Home Health & Wellness Live Concerts Impacts Young People’s Hearing Health, Research Reveals

Live Concerts Impacts Young People’s Hearing Health, Research Reveals

Reading Time: 3 minutes

A new study from Specsavers audiologists has revealed that nearly half (42%) of young adults (18–44 years old) have experienced some form of hearing loss at some point in their lives.

Based on a survey of 2,151, over one in ten (11.8%) respondents aged between 18 and 44 said they attend live music events at least once every three months, with over half (52%) admitting to either having had ringing ears or muffled hearing afterwards.

Because of this, nearly a third (30%) of participants have said that they’re less likely to attend a live music event in the future.

But the research revealed that the younger generation (18–44) also isn’t taking precautions to protect their hearing at these events, such as wearing hearing protection, potentially leading to issues in the future.

Four in five (84%) of the panel aged 18–44 that attended live music events regularly admitted to never wearing hearing protection, with 14% saying they’re unsure of the benefits or where to get them from.

While there are many forms of hearing protection available, nearly a quarter (22.4%) of people have never considered purchasing any form of hearing protection before any music event.

Specsavers chief audiologist, Gordon Harrison, says: “Many people assume that hearing issues only happen in your later years. However, it can affect people of all ages and unfortunately, the longer we leave hearing issues, the worse they can become.

“It’s so important to look after your hearing, especially when at festivals, gigs, concerts or anywhere in general where there’s loud music or noise. Wearing hearing protection can really help, and having regular hearing checks can help identify and manage hearing loss symptoms and minimise any long-term impact.”

According to Statista, the live music industry is expected to reach $30 billion in revenue over 2024, the biggest year in history for live music events.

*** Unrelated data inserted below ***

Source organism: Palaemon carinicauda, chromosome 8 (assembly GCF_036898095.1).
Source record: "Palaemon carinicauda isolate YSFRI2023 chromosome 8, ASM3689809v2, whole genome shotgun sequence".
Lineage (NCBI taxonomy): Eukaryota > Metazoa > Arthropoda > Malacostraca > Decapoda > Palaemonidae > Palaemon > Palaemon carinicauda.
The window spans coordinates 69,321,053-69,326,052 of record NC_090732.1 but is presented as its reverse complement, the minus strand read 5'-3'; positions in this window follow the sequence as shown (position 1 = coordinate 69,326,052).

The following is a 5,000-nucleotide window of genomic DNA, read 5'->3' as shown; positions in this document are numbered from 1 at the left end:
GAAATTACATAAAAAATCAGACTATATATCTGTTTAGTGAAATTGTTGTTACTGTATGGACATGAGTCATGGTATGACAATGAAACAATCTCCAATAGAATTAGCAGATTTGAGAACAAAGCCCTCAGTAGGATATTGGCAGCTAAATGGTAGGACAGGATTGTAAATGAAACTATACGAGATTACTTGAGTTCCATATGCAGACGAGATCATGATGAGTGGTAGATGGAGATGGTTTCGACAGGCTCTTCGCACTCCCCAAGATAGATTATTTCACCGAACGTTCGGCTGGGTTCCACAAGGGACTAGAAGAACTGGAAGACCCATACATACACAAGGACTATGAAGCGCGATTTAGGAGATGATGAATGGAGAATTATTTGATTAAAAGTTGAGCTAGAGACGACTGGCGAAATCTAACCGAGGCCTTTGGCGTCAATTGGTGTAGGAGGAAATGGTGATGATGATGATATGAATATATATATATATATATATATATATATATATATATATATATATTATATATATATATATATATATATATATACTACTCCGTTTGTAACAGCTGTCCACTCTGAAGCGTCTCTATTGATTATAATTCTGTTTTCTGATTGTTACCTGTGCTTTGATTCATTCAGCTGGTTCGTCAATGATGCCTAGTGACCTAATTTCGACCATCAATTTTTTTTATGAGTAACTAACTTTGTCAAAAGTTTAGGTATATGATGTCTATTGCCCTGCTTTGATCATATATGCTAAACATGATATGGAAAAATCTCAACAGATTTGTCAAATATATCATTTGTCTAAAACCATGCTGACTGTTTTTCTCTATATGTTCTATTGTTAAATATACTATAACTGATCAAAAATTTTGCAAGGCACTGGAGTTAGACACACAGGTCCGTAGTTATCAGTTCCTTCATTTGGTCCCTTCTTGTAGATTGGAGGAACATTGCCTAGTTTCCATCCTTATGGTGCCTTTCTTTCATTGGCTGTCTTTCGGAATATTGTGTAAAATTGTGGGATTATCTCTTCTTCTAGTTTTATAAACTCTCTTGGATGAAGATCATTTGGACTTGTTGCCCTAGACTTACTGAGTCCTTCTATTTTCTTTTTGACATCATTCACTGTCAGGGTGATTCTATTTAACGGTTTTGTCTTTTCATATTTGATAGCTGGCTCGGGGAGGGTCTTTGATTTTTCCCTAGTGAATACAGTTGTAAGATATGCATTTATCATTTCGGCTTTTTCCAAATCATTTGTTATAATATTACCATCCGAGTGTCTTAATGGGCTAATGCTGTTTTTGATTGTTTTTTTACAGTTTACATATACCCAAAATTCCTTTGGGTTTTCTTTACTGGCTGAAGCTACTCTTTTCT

The 2024 music industry will be bigger than ever, meaning more of a reason to invest in some hearing protection before any live music event.

It’s a great way of protecting your hearing, stopping any excessive noise from getting through your auditory system and causing damage to the hair cells that help us hear. There’s no need for any big over-the-head headphones anymore, as earbuds can be extremely hidden.

The survey also revealed that over half of young adults between 18 and 44 (50.2%) say they get altered by their device because their music is too loud, potentially causing damage, with over two-fifths (42%) saying they don’t limit their volume.

Nearly 9 in 10 young adults between 18 and 44 (99%) are using headphones to listen to music every day, according to Specsavers.

A quarter of those (24%) admit to listening to music through headphones for 5–10 hours each week.

Gordon Harrison explained: “Audiophilia is the passion for extremely high-quality sound through big speakers, headphones, sound bars and power amplifiers.

“The convenience of smartphones and headphones, and even streaming platforms, make it accessible for us to listen to our favourite songs on the go.

“However, our survey found that there are far too many people ignoring the warning signs on their phones, recommending the user to turn the volume down to a suitable limit.”

The survey by Specsavers also revealed that the younger generation (18–44) is very unaware when it comes to hearing protection, with the common misconception that hearing problems start in the older age group.

Gordon added: “Listening to music too loud for a long period of time can not only cause hearing damage in the future, but can cause a range of problems at that moment too.

“Once your hair cells, which respond to sound and send impulses to the brain, are overstimulated, they may stop responding to sound through headphones. This may result in temporary hearing loss that can last anything from a few minutes once you stop to a couple of days.

“Tinnitus, which is a ringing or high-pitched sound in your ears, is experienced by X number of people in the UK. It can be as a result of listening to loud music too frequently and not following the right precautions, which is why turning your music down to a safe level is so important at such a young age.”

A 2014 study reported that 1.1 billion teenagers and young adults around the world are at risk of hearing loss due to the unsafe use of personal audio equipment and exposure to high levels of sound at events.

There are 12 million adults in the UK who are deaf, have hearing loss or have tinnitus, according to RNID.

© Copyright 2014–2034 Psychreg Ltd